The Danish national transmission system operator, Energinet notified the gas market that the Baltic Pipe gas pipeline can be commissioned at full capacity from the end of November 2022, more than one month ahead of schedule. Parts of the large-scale construction have been delayed, but the Baltic Pipe will still be operational with partial capacity from 1 October.
In the process, the Baltic Pipe project faced several major challenges. In May 2021, the Danish Environmental and Food Appeals Board overruled the Environmental Protection Agency’s environmental permit, which was issued in 2019. Some of the construction work was then shut down for nine months until a new environmental permit was issued in March 2022.
The delay meant that Energinet then planned to commission Baltic Pipe with partial capacity from 1 October and with full capacity of up to 10 billion cubic metres (bcym) of gas annually from 1 January 2023.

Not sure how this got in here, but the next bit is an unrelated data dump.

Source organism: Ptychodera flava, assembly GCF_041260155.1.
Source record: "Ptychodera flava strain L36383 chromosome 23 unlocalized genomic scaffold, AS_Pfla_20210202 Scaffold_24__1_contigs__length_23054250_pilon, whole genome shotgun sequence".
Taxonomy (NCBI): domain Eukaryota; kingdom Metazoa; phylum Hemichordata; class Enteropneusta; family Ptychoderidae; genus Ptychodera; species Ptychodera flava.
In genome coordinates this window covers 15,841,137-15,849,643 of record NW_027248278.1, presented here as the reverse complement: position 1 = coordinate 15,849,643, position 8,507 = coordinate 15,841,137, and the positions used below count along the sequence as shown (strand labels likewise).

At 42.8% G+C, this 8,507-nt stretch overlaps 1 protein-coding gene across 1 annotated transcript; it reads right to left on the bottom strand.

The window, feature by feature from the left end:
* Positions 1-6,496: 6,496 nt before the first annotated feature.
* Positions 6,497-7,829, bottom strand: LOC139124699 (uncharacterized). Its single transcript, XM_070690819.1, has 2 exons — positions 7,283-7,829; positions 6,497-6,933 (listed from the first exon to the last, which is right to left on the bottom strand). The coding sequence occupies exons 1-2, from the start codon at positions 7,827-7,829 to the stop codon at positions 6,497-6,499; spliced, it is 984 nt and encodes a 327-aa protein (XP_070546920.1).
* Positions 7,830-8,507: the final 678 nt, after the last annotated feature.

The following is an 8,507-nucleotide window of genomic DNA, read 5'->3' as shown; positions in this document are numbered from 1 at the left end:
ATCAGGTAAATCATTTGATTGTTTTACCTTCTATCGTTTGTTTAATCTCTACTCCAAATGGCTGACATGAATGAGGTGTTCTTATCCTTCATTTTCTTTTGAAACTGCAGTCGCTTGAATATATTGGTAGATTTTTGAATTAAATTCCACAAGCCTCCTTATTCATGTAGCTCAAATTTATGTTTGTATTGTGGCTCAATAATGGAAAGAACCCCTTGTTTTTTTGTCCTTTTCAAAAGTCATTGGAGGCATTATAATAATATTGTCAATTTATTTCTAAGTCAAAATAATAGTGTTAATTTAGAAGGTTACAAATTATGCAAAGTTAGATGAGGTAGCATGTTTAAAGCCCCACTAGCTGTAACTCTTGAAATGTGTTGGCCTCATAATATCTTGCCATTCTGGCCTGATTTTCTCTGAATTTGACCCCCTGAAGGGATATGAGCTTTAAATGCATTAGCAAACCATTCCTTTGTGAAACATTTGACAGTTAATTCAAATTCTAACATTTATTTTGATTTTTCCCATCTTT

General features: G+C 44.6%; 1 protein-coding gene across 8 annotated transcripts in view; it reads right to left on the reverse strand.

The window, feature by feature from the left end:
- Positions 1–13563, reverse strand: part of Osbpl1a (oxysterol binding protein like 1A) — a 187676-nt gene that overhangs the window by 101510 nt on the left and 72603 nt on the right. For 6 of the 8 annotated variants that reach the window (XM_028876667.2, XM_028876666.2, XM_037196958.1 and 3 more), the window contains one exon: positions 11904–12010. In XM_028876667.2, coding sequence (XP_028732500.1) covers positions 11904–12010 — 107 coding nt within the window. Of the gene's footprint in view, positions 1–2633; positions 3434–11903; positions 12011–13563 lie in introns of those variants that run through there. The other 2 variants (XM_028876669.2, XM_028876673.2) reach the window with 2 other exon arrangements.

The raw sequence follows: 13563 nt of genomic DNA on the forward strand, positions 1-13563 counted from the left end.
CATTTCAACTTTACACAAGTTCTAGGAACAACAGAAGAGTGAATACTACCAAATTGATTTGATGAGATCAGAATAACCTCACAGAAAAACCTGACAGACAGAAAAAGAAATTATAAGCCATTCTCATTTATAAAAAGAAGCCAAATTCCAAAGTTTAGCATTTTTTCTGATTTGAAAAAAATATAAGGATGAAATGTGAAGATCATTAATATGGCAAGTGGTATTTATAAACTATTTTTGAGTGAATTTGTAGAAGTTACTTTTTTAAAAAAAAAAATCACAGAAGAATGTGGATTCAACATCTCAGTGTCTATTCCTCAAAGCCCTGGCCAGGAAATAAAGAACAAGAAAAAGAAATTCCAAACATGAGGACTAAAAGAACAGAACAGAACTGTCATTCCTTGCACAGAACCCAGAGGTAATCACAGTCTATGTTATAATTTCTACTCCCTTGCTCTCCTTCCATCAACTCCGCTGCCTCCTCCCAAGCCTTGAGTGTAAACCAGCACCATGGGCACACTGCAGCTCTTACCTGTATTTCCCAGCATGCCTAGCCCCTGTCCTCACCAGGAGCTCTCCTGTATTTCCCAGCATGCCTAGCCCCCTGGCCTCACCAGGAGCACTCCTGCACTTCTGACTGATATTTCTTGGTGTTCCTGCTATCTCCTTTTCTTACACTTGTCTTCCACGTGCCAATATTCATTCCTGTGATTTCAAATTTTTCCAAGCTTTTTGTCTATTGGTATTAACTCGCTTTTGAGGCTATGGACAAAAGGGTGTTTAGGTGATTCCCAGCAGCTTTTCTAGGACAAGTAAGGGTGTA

“Like everybody else, we have also been affected by the COVID-19 pandemic and the geopolitical situation in Europe. On top of that, bad weather has hit Baltic Pipe hard during some periods. On this background, we are pleased to announce that a major part of the vast project has been completed and is ready for use. Due to an extraordinary effort on the part of everyone involved, we were able to lay the remaining pipelines faster than expected. Full commissioning can therefore take place ahead of time,” said Torben Brabo, Energinet’s Director of International Relations.
Energinet’s part of the large-scale project consists of 105 km pipeline in the North Sea, approximately 210 km pipeline underground across Denmark, an expansion of the receiving terminal in Nybro near Varde and a new compressor station at Everdrup in Southern Zealand.
The Baltic Pipe project is a strategic infrastructure project aimed at creating a new gas supply corridor on the European market. The pipeline will allow the transport of gas from Norway to the Danish and Polish markets, as well as to end-users in neighbouring countries. At the same time, the Baltic Pipe Project will also enable the supply of gas from Poland to the Danish market.
The project is an important milestone in Europe’s s efforts to become independent from Russian gas. The Baltic Pipe will be capable of carrying 10 bcm of gas a year to Poland and 3 bcm from Poland to Denmark.